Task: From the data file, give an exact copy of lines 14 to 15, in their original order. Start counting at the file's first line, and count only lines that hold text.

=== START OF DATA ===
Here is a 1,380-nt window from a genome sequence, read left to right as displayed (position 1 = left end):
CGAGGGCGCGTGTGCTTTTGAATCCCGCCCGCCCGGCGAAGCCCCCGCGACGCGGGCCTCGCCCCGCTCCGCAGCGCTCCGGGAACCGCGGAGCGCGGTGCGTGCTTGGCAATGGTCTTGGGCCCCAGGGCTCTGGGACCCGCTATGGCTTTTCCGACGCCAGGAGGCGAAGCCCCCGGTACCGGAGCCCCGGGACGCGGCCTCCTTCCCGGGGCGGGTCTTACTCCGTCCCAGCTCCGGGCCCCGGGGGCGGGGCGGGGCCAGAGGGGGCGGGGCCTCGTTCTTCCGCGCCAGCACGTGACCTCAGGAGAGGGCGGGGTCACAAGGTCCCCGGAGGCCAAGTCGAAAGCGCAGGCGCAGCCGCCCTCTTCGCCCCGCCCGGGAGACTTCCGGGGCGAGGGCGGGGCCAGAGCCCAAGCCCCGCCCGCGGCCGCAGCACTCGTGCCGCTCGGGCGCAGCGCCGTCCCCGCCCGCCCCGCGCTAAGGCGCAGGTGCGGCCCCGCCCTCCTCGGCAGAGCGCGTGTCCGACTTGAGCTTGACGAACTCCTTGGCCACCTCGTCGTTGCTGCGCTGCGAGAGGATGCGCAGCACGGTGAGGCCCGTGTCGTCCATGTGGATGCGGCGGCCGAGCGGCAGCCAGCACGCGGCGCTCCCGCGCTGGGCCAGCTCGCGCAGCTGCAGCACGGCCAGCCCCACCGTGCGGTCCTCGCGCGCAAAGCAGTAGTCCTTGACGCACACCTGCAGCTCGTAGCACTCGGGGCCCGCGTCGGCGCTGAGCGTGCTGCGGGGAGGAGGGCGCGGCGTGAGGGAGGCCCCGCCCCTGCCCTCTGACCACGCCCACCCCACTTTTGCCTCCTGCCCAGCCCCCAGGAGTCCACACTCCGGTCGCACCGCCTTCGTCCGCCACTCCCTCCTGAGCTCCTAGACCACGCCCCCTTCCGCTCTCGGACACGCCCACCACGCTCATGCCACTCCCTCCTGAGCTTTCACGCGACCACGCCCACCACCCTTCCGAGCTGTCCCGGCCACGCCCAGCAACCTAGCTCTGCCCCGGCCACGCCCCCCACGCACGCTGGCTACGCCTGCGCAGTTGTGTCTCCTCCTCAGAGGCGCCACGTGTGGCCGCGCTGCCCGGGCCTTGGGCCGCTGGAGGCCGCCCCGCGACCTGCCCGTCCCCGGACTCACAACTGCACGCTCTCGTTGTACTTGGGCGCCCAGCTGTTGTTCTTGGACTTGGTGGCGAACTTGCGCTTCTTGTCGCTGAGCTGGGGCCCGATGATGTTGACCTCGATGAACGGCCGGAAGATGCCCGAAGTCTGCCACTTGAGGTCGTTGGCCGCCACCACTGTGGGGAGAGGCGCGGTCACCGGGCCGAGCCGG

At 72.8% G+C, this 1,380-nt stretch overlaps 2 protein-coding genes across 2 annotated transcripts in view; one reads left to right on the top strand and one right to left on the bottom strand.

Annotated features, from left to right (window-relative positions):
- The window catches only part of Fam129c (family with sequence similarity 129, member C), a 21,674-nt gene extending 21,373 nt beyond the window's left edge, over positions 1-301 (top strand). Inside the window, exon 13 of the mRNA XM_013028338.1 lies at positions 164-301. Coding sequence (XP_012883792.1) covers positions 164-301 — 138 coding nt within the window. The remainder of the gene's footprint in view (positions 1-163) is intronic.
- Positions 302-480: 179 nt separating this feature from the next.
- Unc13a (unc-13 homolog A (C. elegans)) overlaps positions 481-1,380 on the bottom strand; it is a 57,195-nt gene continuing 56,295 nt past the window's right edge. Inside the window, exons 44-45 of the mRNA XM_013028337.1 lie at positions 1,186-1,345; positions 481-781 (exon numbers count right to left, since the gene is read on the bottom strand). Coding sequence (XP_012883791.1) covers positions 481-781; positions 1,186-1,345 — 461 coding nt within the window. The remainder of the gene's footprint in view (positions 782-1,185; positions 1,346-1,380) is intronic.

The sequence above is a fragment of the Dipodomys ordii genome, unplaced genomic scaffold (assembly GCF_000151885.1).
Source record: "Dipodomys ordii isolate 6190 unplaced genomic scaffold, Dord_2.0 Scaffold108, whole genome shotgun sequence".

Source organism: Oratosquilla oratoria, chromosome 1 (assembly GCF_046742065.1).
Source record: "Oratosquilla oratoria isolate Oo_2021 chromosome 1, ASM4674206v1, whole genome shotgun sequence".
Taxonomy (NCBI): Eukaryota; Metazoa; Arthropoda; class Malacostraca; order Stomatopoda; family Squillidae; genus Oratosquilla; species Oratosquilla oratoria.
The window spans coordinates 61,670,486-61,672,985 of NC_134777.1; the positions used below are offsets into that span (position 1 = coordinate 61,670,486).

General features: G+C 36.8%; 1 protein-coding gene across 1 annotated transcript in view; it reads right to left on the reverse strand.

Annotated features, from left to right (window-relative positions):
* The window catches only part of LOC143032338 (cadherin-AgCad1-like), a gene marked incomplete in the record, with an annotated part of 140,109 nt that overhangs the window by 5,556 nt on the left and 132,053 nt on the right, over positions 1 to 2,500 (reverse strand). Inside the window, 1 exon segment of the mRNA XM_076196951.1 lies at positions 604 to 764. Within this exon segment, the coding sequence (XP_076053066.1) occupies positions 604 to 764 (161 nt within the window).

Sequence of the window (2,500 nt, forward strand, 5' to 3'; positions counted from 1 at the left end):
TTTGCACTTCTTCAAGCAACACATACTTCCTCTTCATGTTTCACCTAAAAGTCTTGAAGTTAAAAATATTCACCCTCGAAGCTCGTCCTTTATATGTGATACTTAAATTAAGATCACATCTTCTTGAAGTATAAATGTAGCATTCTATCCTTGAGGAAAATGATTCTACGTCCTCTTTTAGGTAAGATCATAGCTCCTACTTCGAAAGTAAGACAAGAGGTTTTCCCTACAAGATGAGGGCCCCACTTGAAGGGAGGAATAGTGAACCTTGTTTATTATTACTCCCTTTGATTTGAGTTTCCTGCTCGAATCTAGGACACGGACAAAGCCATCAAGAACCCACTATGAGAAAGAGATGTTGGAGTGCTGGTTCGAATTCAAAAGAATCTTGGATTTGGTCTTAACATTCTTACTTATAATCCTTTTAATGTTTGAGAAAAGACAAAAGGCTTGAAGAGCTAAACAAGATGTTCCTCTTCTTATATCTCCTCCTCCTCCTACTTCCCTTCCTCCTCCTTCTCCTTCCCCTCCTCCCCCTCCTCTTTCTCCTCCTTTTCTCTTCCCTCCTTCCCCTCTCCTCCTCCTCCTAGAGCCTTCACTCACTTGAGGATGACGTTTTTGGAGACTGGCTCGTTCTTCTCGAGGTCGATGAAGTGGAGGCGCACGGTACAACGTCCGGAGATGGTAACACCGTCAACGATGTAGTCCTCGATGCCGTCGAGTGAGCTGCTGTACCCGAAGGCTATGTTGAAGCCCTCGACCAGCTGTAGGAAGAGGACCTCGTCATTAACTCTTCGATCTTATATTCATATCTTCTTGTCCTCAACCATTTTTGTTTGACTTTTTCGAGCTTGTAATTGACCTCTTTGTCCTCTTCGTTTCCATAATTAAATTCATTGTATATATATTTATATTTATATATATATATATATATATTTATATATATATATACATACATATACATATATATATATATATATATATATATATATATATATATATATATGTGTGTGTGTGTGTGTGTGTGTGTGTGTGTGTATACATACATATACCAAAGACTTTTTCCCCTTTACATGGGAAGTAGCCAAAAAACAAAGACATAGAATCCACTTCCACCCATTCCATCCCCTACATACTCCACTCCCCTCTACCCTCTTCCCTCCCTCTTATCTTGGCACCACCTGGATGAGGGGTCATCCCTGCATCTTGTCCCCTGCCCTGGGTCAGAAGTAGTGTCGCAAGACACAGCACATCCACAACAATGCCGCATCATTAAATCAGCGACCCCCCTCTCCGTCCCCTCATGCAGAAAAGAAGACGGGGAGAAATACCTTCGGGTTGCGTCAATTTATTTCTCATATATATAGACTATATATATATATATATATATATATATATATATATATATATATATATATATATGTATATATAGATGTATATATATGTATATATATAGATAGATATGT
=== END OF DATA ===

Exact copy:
General features: G+C 36.8%; 1 protein-coding gene across 1 annotated transcript in view; it reads right to left on the reverse strand.

Annotated features, from left to right (window-relative positions):